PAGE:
photo of person from Nepal Sindhulpalchok
employment and income

community activities
family life
justice and crime
social relationships
spiritual beliefs

introducing the area


 quotes about communications
 key testimonies featuring communications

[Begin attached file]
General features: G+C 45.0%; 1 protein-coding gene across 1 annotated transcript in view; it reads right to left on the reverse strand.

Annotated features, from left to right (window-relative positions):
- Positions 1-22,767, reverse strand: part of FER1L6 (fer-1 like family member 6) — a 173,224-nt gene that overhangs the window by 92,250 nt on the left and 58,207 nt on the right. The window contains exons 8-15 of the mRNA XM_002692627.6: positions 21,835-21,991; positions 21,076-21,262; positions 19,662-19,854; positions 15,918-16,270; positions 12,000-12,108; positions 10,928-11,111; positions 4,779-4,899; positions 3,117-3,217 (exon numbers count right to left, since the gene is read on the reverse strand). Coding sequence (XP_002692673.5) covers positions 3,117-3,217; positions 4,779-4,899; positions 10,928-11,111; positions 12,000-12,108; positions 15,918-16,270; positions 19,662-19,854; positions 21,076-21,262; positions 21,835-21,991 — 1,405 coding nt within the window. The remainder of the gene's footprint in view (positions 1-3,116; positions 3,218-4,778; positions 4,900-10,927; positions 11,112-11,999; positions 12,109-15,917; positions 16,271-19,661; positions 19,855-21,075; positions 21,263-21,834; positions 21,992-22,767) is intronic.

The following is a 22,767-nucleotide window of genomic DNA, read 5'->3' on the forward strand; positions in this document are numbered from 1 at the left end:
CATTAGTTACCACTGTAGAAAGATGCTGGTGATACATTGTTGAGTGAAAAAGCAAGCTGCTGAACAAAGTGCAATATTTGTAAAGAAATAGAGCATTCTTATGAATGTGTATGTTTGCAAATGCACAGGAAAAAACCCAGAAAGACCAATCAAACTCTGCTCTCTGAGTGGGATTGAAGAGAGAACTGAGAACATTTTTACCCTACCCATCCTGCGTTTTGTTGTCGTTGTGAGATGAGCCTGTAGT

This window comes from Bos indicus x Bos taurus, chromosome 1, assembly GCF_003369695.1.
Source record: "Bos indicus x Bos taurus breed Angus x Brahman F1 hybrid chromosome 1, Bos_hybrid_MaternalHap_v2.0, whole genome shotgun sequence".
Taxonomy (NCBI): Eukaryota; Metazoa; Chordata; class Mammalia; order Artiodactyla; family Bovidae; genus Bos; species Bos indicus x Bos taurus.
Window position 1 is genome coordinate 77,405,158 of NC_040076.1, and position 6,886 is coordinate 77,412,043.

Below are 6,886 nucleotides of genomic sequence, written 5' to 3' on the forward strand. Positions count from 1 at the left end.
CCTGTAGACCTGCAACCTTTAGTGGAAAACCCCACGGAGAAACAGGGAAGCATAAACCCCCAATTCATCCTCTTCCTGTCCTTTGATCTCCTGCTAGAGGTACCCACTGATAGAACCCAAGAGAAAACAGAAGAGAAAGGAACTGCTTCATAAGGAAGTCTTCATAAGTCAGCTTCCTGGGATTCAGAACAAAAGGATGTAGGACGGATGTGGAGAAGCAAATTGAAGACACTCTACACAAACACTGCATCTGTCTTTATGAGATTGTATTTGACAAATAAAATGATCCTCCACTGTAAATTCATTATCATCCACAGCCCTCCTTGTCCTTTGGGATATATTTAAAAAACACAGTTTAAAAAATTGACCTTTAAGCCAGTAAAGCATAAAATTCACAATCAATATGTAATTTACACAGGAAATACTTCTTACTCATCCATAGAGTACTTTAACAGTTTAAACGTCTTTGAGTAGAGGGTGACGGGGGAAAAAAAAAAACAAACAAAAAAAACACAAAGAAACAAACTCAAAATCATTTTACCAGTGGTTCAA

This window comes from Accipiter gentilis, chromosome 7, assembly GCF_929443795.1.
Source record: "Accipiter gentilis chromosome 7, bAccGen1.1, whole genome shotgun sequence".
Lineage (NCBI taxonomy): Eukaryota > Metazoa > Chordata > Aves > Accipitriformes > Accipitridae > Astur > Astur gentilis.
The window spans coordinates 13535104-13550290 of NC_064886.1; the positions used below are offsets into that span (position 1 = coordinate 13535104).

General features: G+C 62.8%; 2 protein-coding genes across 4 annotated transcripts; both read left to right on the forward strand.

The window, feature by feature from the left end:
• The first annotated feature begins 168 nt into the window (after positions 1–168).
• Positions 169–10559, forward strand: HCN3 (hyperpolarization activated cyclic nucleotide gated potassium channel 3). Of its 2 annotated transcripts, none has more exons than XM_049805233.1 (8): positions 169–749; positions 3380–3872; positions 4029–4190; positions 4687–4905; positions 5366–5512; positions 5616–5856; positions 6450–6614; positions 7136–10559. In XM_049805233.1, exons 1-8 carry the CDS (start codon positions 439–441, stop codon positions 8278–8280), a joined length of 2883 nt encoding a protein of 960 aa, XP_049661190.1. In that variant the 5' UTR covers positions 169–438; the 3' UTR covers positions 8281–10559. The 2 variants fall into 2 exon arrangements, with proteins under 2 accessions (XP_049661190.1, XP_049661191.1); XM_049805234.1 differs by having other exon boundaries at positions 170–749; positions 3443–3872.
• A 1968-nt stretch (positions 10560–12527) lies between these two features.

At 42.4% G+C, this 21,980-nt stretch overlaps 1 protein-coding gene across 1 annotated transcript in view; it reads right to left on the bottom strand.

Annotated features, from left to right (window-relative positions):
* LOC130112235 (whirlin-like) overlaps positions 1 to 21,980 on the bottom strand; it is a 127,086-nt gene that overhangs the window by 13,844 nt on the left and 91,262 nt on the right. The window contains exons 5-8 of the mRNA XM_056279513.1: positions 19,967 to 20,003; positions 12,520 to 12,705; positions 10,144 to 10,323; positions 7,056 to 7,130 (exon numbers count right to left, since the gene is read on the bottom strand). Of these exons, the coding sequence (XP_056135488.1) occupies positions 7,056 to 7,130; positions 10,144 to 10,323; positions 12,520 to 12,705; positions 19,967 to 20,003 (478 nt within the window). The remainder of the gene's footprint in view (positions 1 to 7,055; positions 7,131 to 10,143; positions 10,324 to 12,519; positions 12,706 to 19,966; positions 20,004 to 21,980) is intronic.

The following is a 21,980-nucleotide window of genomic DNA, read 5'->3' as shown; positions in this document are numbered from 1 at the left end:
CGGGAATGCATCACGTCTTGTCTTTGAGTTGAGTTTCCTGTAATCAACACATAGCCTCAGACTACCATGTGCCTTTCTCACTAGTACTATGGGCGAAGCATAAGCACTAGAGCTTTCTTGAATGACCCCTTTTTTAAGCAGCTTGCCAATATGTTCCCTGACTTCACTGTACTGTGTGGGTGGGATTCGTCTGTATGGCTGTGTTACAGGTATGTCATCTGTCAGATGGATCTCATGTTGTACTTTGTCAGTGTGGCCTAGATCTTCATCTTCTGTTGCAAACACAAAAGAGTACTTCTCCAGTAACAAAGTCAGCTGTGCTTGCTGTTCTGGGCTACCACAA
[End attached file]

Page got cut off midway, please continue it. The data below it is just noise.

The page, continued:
mountain lift for freight in NepalA huge constraint on development in Nepal's hills is the sheer physical effort involved in transporting anything up to the villages, from fertilisers to farm implements. In the past, all building materials, including huge sheets of corrugated iron roofing sheets, had to be carried for miles on people's backs. Even now, in the steep foothills, many villages are hours on foot from any road head. But new road links have eased transport and marketing problems, and improved access to health facilities. While they have also thrown porters out of work and, some say, helped introduce or increase the spread of animal diseases, generally they are welcomed. Many older people stress what a difference better transport facilities make: "Now you do not have to walk on muddy and slippery tracks to go to town and market.Even if you have to walk, it is just for half to one hour as a bus is available near the village. Before one had to go on the downward slope, shivering on the slippery track in rain, with a load on your back and a stick for support. Now all those hardships do not have to be faced" (Nepal 31).